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Data from: Evaluating multilocus Bayesian species delimitation for discovery of cryptic mycorrhizal diversity

The University of Western Australia
Whitehead, Michael R. ; Catullo, Renee A. ; Ruibal, Monica ; Dixon, Kingsley W. ; Peakall, Rod ; Linde, Celeste C.
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ctx_ver=Z39.88-2004&rft_val_fmt=info%3Aofi%2Ffmt%3Akev%3Amtx%3Adc&rfr_id=info%3Asid%2FANDS&rft_id=info:doi10.5061/dryad.2hf40&rft.title=Data from: Evaluating multilocus Bayesian species delimitation for discovery of cryptic mycorrhizal diversity&rft.identifier=10.5061/dryad.2hf40&rft.publisher=Dryad Digital Repository&rft.description=The increasing availability of DNA sequence data enables exciting new opportunities for fungal ecology. However, it amplifies the challenge of how to objectively classify the diversity of fungal sequences into meaningful units, often in the absence of morphological characters. Here, we test the utility of modern multilocus Bayesian coalescent-based methods for delimiting cryptic fungal diversity in the orchid mycorrhiza morphospecies Serendipita vermifera. We obtained 147 fungal isolates from Caladenia, a speciose clade of Australian orchids known to associate with Serendipita fungi. DNA sequence data for 7 nuclear and mtDNA loci were used to erect competing species hypotheses by clustering isolates based on: (a) ITS sequence divergence, (b) Bayesian admixture analysis, and (c) mtDNA variation. We implemented two coalescent-based Bayesian methods to determine which species hypothesis best fitted our data. Both methods found strong support for eight species of Serendipita among our isolates, supporting species boundaries reflected in ITS divergence. Patterns of host plant association showed evidence for both generalist and specialist associations within the host genus Caladenia. Our findings demonstrate the utility of Bayesian species delimitation methods and suggest that wider application of these techniques will readily uncover new species in other cryptic fungal lineages.,FUNECO_605_SerendipitaATP6Sequence data: locus ATP6FUNECO_605_SerendipitaC11488Sequence data: locus C11488FUNECO_605_SerendipitaC11804Sequence data: locus C11804FUNECO_605_SerendipitaC16699Sequence data: locus C16699FUNECO_605_SerendipitaC28586Sequence data: locus C28586FUNECO_605_SerendipitaITS1-4Sequence data: locus ITSFUNECO_605_SerendipitaLSUSequence data: locus LSUFUNECO_605_StarbeastXMLStarbeast XML files for four species delimitation hypotheses: T=2, T=3, T=7, and T=8,&rft.creator=Whitehead, Michael R. &rft.creator=Catullo, Renee A. &rft.creator=Ruibal, Monica &rft.creator=Dixon, Kingsley W. &rft.creator=Peakall, Rod &rft.creator=Linde, Celeste C. &rft.date=2018&rft.relation=http://research-repository.uwa.edu.au/en/publications/98a298fa-397b-47da-994f-fc25f650fae1&rft.type=dataset&rft.language=English Access the data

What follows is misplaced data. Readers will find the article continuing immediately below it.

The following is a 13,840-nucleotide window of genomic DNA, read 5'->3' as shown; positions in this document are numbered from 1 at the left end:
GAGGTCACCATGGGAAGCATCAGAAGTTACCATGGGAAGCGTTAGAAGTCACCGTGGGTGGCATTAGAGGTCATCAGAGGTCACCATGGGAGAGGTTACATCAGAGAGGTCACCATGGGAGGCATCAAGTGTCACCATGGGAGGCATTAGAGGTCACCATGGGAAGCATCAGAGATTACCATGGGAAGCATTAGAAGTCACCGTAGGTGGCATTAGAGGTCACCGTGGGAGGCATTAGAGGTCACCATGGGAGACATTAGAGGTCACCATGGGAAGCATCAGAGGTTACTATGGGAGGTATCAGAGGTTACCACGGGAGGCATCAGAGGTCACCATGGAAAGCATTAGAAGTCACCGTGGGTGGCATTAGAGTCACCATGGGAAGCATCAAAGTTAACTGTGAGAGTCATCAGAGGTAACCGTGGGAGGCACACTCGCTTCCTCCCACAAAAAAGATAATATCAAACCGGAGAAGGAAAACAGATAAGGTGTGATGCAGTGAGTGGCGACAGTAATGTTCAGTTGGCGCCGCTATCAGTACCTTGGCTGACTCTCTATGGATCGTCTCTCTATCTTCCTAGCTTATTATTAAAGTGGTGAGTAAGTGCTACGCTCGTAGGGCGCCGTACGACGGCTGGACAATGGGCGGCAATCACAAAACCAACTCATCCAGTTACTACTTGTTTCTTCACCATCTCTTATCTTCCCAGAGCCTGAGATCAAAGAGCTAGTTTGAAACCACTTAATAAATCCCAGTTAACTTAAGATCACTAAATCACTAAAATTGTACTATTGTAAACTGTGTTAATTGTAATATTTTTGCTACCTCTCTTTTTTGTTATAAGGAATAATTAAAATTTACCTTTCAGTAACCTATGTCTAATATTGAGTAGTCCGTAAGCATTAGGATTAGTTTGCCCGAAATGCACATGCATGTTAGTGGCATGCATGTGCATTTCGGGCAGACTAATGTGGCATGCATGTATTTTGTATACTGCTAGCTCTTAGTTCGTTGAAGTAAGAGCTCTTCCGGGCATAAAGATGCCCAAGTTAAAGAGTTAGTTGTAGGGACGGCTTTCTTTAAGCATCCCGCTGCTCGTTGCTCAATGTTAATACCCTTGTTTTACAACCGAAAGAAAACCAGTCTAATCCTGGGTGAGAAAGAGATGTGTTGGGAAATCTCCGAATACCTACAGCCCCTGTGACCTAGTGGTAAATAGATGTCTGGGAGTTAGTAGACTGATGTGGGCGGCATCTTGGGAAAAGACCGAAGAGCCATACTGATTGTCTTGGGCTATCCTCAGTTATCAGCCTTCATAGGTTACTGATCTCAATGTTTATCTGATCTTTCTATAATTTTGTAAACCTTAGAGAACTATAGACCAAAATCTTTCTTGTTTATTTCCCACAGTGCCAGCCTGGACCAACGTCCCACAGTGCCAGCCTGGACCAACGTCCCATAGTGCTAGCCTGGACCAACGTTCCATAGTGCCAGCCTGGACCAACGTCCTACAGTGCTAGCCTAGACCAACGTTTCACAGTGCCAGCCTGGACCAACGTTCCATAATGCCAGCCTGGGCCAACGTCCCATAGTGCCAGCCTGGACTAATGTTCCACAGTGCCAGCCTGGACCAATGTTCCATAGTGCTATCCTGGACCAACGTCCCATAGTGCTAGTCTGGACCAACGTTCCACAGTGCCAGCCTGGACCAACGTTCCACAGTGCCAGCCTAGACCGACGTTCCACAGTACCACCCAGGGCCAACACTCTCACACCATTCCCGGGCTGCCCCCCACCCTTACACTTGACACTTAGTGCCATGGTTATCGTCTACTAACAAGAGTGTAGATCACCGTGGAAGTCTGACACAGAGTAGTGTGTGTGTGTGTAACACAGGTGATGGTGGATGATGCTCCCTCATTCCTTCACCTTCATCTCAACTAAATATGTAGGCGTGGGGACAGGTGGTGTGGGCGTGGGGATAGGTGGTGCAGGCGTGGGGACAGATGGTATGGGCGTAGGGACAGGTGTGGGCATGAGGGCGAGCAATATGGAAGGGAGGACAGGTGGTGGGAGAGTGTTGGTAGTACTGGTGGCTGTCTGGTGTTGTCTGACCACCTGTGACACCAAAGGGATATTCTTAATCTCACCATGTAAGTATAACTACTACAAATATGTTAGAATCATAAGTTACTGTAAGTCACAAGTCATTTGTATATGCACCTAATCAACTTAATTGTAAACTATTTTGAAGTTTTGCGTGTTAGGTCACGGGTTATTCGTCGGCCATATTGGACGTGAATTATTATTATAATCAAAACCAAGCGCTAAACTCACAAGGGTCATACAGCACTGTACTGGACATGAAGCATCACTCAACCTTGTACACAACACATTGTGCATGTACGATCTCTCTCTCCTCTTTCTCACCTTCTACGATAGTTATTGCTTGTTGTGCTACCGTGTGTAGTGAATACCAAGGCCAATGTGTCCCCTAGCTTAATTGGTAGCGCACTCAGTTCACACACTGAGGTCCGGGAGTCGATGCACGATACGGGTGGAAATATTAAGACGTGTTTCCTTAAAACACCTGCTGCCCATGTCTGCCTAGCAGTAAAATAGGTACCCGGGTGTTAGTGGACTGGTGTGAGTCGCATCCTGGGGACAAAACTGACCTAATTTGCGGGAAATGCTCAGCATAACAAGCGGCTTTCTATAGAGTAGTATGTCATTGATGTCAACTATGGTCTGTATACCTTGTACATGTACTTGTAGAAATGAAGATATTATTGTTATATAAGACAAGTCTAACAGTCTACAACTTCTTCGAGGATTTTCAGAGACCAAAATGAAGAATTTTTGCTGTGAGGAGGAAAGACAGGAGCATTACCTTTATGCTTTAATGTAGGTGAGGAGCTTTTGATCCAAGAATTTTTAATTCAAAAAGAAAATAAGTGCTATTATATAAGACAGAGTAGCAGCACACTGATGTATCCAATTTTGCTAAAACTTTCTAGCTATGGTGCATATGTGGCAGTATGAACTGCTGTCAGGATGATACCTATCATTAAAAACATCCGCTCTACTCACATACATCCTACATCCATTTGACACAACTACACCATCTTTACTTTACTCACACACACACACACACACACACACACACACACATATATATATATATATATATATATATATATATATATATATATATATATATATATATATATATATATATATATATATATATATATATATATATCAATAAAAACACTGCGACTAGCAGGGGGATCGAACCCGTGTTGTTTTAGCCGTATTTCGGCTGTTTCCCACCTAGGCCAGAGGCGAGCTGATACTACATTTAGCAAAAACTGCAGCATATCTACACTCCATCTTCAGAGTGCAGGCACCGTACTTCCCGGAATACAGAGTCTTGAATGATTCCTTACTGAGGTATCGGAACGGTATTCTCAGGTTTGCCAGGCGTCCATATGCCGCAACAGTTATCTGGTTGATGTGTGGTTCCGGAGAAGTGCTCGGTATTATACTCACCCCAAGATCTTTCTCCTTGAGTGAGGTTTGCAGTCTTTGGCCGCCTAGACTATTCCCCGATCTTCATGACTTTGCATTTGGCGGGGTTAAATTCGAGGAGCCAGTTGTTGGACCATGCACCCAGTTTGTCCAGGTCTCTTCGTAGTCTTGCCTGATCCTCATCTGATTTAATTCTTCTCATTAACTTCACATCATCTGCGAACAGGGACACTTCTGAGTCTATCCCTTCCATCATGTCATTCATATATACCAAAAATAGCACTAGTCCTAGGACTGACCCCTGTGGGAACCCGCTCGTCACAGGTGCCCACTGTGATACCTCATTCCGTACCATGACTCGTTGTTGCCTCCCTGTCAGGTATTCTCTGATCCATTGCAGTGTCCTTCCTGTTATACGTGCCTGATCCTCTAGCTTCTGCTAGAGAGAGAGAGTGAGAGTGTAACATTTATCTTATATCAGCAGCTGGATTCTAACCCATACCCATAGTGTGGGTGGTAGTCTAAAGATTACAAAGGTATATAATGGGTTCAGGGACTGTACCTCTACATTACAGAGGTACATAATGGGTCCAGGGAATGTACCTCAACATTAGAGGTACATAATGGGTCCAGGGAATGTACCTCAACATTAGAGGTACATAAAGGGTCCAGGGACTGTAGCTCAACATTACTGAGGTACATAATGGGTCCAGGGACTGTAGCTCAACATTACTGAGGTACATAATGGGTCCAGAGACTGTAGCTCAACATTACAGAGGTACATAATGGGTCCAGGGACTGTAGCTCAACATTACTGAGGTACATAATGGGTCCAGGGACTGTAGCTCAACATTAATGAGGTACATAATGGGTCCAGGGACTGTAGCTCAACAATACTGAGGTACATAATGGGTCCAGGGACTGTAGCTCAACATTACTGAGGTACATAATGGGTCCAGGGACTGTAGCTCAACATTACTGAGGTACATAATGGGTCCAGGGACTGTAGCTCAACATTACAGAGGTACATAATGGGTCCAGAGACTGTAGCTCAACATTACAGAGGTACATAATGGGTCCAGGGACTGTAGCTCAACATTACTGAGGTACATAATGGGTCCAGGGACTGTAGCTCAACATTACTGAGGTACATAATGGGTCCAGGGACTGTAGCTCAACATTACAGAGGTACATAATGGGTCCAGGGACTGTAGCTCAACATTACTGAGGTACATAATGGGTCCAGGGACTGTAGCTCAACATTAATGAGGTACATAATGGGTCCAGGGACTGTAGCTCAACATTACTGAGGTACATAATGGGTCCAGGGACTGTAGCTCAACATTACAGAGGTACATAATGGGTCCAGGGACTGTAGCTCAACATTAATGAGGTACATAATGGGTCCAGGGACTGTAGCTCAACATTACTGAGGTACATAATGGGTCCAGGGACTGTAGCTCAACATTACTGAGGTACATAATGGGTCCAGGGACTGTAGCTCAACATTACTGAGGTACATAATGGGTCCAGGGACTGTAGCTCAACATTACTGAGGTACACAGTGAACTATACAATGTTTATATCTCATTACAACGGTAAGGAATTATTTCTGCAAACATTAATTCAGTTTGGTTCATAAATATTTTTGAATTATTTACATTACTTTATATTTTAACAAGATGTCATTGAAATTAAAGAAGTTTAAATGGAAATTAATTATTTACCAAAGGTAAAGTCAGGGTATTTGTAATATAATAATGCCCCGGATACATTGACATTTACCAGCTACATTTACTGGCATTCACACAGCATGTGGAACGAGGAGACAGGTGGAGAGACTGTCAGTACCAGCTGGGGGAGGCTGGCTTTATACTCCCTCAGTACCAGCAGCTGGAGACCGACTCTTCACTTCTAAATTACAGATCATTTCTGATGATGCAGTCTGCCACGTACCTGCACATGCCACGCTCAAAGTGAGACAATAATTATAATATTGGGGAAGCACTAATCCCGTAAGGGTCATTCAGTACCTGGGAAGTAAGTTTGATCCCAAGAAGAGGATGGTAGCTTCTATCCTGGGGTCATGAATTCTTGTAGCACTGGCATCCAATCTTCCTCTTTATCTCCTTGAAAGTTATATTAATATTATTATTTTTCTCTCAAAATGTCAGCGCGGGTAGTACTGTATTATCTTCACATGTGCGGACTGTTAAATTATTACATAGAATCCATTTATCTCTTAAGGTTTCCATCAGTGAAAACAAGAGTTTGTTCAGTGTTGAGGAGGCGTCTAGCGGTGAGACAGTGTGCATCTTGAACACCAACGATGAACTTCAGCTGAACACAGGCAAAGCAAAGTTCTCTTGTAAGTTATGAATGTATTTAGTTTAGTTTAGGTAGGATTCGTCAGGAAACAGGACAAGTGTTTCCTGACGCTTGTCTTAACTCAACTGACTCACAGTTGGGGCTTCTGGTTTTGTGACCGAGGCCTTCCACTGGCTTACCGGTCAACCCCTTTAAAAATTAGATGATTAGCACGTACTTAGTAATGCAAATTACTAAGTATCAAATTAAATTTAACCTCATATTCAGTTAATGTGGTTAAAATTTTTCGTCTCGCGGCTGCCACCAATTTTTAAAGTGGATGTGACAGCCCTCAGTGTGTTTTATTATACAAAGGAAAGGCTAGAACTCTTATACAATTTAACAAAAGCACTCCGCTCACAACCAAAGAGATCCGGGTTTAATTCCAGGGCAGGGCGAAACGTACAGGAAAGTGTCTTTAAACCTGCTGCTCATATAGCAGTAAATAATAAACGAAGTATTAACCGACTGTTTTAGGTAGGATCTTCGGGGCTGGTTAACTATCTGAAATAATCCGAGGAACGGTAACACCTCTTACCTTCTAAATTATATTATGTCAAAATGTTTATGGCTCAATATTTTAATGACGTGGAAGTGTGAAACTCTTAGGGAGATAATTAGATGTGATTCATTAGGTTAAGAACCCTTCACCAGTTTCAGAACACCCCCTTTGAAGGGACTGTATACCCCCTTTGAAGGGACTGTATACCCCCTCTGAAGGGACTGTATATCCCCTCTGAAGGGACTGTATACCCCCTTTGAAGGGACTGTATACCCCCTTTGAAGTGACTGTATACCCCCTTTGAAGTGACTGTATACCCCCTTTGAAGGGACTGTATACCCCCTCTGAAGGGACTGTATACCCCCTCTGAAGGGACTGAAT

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The increasing availability of DNA sequence data enables exciting new opportunities for fungal ecology. However, it amplifies the challenge of how to objectively classify the diversity of fungal sequences into meaningful units, often in the absence of morphological characters. Here, we test the utility of modern multilocus Bayesian coalescent-based methods for delimiting cryptic fungal diversity in the orchid mycorrhiza morphospecies Serendipita vermifera. We obtained 147 fungal isolates from Caladenia, a speciose clade of Australian orchids known to associate with Serendipita fungi. DNA sequence data for 7 nuclear and mtDNA loci were used to erect competing species hypotheses by clustering isolates based on: (a) ITS sequence divergence, (b) Bayesian admixture analysis, and (c) mtDNA variation. We implemented two coalescent-based Bayesian methods to determine which species hypothesis best fitted our data. Both methods found strong support for eight species of Serendipita among our isolates, supporting species boundaries reflected in ITS divergence. Patterns of host plant association showed evidence for both generalist and specialist associations within the host genus Caladenia. Our findings demonstrate the utility of Bayesian species delimitation methods and suggest that wider application of these techniques will readily uncover new species in other cryptic fungal lineages.,FUNECO_605_SerendipitaATP6Sequence data: locus ATP6FUNECO_605_SerendipitaC11488Sequence data: locus C11488FUNECO_605_SerendipitaC11804Sequence data: locus C11804FUNECO_605_SerendipitaC16699Sequence data: locus C16699FUNECO_605_SerendipitaC28586Sequence data: locus C28586FUNECO_605_SerendipitaITS1-4Sequence data: locus ITSFUNECO_605_SerendipitaLSUSequence data: locus LSUFUNECO_605_StarbeastXMLStarbeast XML files for four species delimitation hypotheses: T=2, T=3, T=7, and T=8,

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External Organisations
University of Melbourne; Australian National University; Macquarie University; Curtin University; Botanic Gardens and Parks Authority; Western Sydney University
Associated Persons
Kingsley W. Dixon (Creator)Michael R. Whitehead (Creator); Monica Ruibal (Creator); Celeste C. Linde (Creator)

Issued: 2018-01-01

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